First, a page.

There was a pause while his assistant looked off into an unseeable display. “Yes, Champion. He retained assistance from one of Stoneback’s workhouses then reported to his Clan’s local ranch. He’s scheduled for…” more distant gazing, “…mixed produce, Nava, and Naxas delivery.”
Genshi chittered darkly, “Oh, those poor, hapless fools. Daar is gonna wear them out.”
“How so, Champion?”
Genshi grinned, “Have you not studied agriculture? All of those items must be freshly harvested.”
“It’s also Naxas mating season, as I recall. They’ll be particularly ornery. And before they’re harvested they must be herded, locked in a containment pen, shorn, stunned, and bled. They’ll fight every step of the way, too.”
His assistant sniffed a bit. “That seems like a brute’s work to me.”
“Oh, it absolutely is. You should watch sometime, it’s fascinating.”
The assistant visibly blanched. “No thank you, Champion.”
Genshi gave a sly little grin, “You say that as if I were giving you a choice…”
“…Yes, Champion.” The poor Brother subtly slumped in place.
“Oh, don’t look so defeated! Never betray your feelings, your competition will use that against you. And besides, it’s a learning opportunity!”
His ears perked up. “What would I learn, Champion?”
“Possibly the hardest lesson for a Whitecrest to learn, which is that, sometimes, brawn is more useful than brains.”
“…as you say, Champion.”
“Do you have a clever strategy to persuade a Naxas to prance to its slaughter?”
“Very well, then. Now, where is my Friend scheduled to deliver today?”
“Um…a triple delivery to a firehouse for Clan Emberpelt, smaller deliveries to several associated workhouses, another to our Enclave, a very large delivery to the Clan of Females, another—”
“Stop.” Genshi chittered heartily at the situation. “Tell me, Brother, knowing Daar is a Stoneback—indeed, the pinnacle Stoneback—and knowing their reputation, where do you think he would finish his route?”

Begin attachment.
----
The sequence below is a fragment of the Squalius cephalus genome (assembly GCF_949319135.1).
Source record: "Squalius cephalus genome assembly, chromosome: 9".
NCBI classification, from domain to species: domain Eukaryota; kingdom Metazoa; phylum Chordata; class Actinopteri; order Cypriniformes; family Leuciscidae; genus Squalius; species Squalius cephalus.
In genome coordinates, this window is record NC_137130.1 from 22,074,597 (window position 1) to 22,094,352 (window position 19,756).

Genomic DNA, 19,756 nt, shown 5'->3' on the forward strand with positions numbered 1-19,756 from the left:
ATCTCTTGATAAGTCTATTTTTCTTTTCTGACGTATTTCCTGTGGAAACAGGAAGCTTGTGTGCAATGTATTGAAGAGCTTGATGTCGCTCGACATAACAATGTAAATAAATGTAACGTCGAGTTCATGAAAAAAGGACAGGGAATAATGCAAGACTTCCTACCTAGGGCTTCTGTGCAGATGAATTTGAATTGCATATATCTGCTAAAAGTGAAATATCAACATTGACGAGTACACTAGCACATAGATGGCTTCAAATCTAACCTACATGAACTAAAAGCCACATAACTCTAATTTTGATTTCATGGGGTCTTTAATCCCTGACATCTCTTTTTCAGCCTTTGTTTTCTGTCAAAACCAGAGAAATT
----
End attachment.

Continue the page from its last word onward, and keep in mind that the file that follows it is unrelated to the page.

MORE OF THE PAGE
The assistant thought for a moment, then a leer spread across his face. “He’s gonna finish at the Females, isn’t he?”
“Oh, indeed! I’d wager he’ll drop off the tired Clanless back at the workhouse, too. He’d tell them it was no problem, he didn’t mind doing the last delivery alone…” A twinkle of merriment grew in Genshi’s eye, and his ears were up and slightly splayed in humor.
“And the poor souls would be none the wiser, I bet.”
“Without question! Daar’s slick that way.”
The assistant chittered amusedly. “He sounds like a walking stereotype!”
“Oh, he is. He really is. But don’t worry, you’ll like ‘em. Anyway, I’ve got many errands and meetings to do yet today, shall we depart?”
They set off on the day’s itinerary.
Late that evening
Central Crèche, Commune of the Clan of Females, City of Wi Kao, Planet Gao
Shoua was bored. Really, really bored. She sat in her chair, reading one of those silly mating fictions and awaiting the late-night delivery of the next week’s food. She could not leave until they’d received it. So she waited. And waited. After an age of boredom, a very loud scratch came from the door along with a deep rumbling voice. “Delivery! Three pallets worth!”
Finally. “One moment.” She lazily ambled over to the rolling door and raised it. The moment it was retracted enough, she heard a grunt of effort, and an absolutely massive pallet wobbled forward on field suspensors clearly operating at their limits. She wondered how the team was even moving it—
One male. A Stoneback, too. Of course, she thought derisively. He was hunkered down low like a beast of burden and pushing with little obvious strain. “Where should I put it?” He pant-smiled up at her with his stupid, brutal face.
“Over there,” she said with an air of contempt, gesturing toward a raised platform up a steep ramp. He nodded, pushed the pallet over and up the ramp with only a slightly deeper grunt of effort, leapt down and padded back to fetch another. On fourpaw, too, she observed. How disgusting.
She watched him move another, even heavier pallet into position. He pushed it up the ramp, again with little seeming effort. Again he leaped down, this time excitedly bounding back to his van like he was stupidly chasing after a flock of preening Kwek. He returned with the third and final pallet and right at that moment, several of the younger male cubs came rampaging out of wherever they were hiding and tackled the big idiot. Her heart leapt in her chest, afraid for what the monstrous male might do—
He rolled over submissively and bellowed his protests as if the tiny cubs had slain him. “Aargh, you got me!” The cubs play-nipped him and he played right back, growling and wrestling ferociously but with a clearly friendly intent. He pounced and pinned one…but so gently! She watched their boisterous play contentedly. Something about their interaction eased her tensions and played at her instincts in a way both subtle and profound. He put on a good show for the cubs but he was so very, very careful…she mentally upgraded the brute from “dangerous and disgusting” to “crudely charming and playful.”